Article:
CLAI S
1. An inflatable device (1) for inserting, in a substantially deflated state, into a tubular duct, the device having an inflated state in which it defines an elongate open-ended tube having an inlet end and an outlet end, said tube having an outer surface formed and arranged to fit, in said inflated state of the device, closely to the interior surface of the tubular duct in use of the device, whereby, in use of the device in its inflated state, fluid or other matter carried by the duct may pass through the tube via the inlet and outlet ends thereof , wherein said tube comprises collapsible walls defining an inflatable pipe which is bent back on itself at a plurality of locations to form a multiplicity of parallel pipe segments (10-17) extending substantially parallel to an axis of said tube, the walls of adjacent pipe segments being bonded to one another so as to form said open-ended tube.
2. The inflatable device according to claim 1, wherein the device further includes an elongate object disposed inside the inflatable pipe, in the inflatable volume thereof, for substantially preventing differential collapse of the tube when the tube is being deflated.
3. An inflatable device according to claim 2, wherein the device is suitable for surgical application and the elongate object comprises a length of thread running through the hollow interior of the inflatable pipe.
4. An inflatable device according to claim 2, wherein the device is suitable for surgical application and the collapsible walls are configured so that they are substantially prevented from lying flat against one another when the device is deflated.
5. An inflatable device according to any preceding claim, wherein the collapsible walls of the device are formed from a material which bonds to itself when subjected to a sufficiently high temperature and/or pressure.
6. An inflatable device according to any preceding claim, wherein one end of the inflatable pipe is sealed off and the other end is attached to, and in fluid communication with, an inflation fluid delivery pipe via which inflation fluid may be delivered to the hollow interior of the pipe to inflate the pipe.
7. An inflatable device according to any of claims 1 to 5, wherein the device is suitable for surgical application and the device is attached to a catheter via which an inflation fluid for inflating the device may be delivered to the device .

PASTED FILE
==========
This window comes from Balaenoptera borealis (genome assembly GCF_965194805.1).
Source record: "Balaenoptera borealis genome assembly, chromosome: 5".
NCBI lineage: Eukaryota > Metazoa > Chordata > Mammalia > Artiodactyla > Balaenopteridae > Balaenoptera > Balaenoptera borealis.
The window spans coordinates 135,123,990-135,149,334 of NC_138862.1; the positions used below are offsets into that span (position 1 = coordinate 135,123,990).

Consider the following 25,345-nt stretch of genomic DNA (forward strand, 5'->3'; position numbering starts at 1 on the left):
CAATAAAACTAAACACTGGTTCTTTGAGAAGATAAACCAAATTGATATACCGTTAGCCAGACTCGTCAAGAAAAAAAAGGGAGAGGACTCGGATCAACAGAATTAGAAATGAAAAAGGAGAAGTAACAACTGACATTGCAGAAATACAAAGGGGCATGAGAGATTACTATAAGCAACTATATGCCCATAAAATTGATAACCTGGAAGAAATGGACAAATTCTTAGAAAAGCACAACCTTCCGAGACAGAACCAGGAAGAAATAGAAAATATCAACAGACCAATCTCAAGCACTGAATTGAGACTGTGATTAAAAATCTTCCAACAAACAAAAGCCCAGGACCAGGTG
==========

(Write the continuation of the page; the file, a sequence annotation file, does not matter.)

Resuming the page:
8. An inflatable device according to claim 7, wherein the device is provided with at least one input/output port for attachment to the catheter, each said input/output port being in fluid communication with the hollow interior of the inflatable pipe.
9. An inflatable device according to claim 8, wherein each said input/output port on the inflatable device is located on an inner surface of the open-ended tube, such that the catheter extends into or through the tube.
10. An inflatable device according to any preceding claim, wherein the inflatable pipe has a substantially circularly- shaped cross-section.
11. An inflatable device according to any of claims 1 to 9, wherein the inflatable pipe has a voussoir-shaped cross- section.
12. An inflatable device according to claim 1 or claim 2, wherein the device is suitable for use in a tubular duct in the form of an industrial pipeline.
13. A method of repairing a damaged industrial pipeline comprising the steps of: inserting the deflated device of claim 12 into the damaged pipeline; positioning the device adjacent the damaged portion of the pipeline and inflating the device such that fluid in the pipeline is prevented from leaking out of the damaged portion of the pipeline, but the fluid is allowed to continue to flow through the open-ended tubular form of the inflated device.
14. A kit-of-parts comprising the inflatable device according to any of claims 1 to 13, for inserting into a tubular duct, and insertion means for facilitating access to the inside of said tubular duct.
15. A kit-of-parts according to claim 14, further including deployment means for deploying the device to its inflated state.
16. A method of manufacturing an inflatable device for inserting, in a substantially deflated state, into a tubular duct in a human or animal, the method comprising the steps of: providing an open-ended inflatable pipe made of a material which bonds to itself when subjected to a sufficiently high temperature and/or pressure; sealing off one end of this pipe; providing an elongate baking tool comprising a cylinder having a plurality of winding pins arranged in two spaced apart sets of pins, each set comprising a plurality of pins extending radially outwardly from the cylinder and disposed around the circumference of the cylinder; winding the inflatable pipe, in its deflated state, around the winding pins provided on the baking tool so as to wind the pipe up and down along the length of the cylinder so as to form a multiplicity of substantially parallel pipe segments arranged in close relationship to one another around the full circumference of the cylinder; inflating the pipe under pressure and applying sufficient heat to the pressurised pipe that adjacent inflated pipe segments are bonded together, thereby forming an open-ended tube; releasing the bonded pipe from the winding pins of the baking tool.